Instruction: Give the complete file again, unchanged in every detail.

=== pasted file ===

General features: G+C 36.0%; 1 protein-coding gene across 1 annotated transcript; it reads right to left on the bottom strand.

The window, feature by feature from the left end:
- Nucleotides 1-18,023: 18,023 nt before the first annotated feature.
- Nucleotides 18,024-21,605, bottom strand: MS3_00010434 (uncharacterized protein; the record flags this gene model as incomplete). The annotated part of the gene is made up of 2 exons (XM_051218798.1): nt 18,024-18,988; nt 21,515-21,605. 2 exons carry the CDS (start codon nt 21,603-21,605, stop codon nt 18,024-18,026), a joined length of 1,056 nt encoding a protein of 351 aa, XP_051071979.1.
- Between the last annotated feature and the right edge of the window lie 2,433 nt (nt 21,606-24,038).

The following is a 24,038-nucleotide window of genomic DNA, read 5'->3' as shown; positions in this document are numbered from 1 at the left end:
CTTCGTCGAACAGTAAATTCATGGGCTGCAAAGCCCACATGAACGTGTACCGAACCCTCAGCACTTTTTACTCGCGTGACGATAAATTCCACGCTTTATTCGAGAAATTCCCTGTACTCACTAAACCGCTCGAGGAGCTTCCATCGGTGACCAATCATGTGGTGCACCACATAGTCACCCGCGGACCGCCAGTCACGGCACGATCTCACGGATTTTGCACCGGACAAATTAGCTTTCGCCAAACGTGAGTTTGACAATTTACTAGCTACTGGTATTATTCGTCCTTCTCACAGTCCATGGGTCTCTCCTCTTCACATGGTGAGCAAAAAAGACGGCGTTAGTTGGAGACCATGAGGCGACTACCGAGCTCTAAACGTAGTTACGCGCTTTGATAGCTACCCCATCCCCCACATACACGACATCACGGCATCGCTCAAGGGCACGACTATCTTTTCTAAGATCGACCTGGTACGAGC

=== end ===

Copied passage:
General features: G+C 36.0%; 1 protein-coding gene across 1 annotated transcript; it reads right to left on the bottom strand.

The window, feature by feature from the left end:
- Nucleotides 1-18,023: 18,023 nt before the first annotated feature.
- Nucleotides 18,024-21,605, bottom strand: MS3_00010434 (uncharacterized protein; the record flags this gene model as incomplete). The annotated part of the gene is made up of 2 exons (XM_051218798.1): nt 18,024-18,988; nt 21,515-21,605. 2 exons carry the CDS (start codon nt 21,603-21,605, stop codon nt 18,024-18,026), a joined length of 1,056 nt encoding a protein of 351 aa, XP_051071979.1.
- Between the last annotated feature and the right edge of the window lie 2,433 nt (nt 21,606-24,038).

The following is a 24,038-nucleotide window of genomic DNA, read 5'->3' as shown; positions in this document are numbered from 1 at the left end:
CTTCGTCGAACAGTAAATTCATGGGCTGCAAAGCCCACATGAACGTGTACCGAACCCTCAGCACTTTTTACTCGCGTGACGATAAATTCCACGCTTTATTCGAGAAATTCCCTGTACTCACTAAACCGCTCGAGGAGCTTCCATCGGTGACCAATCATGTGGTGCACCACATAGTCACCCGCGGACCGCCAGTCACGGCACGATCTCACGGATTTTGCACCGGACAAATTAGCTTTCGCCAAACGTGAGTTTGACAATTTACTAGCTACTGGTATTATTCGTCCTTCTCACAGTCCATGGGTCTCTCCTCTTCACATGGTGAGCAAAAAAGACGGCGTTAGTTGGAGACCATGAGGCGACTACCGAGCTCTAAACGTAGTTACGCGCTTTGATAGCTACCCCATCCCCCACATACACGACATCACGGCATCGCTCAAGGGCACGACTATCTTTTCTAAGATCGACCTGGTACGAGC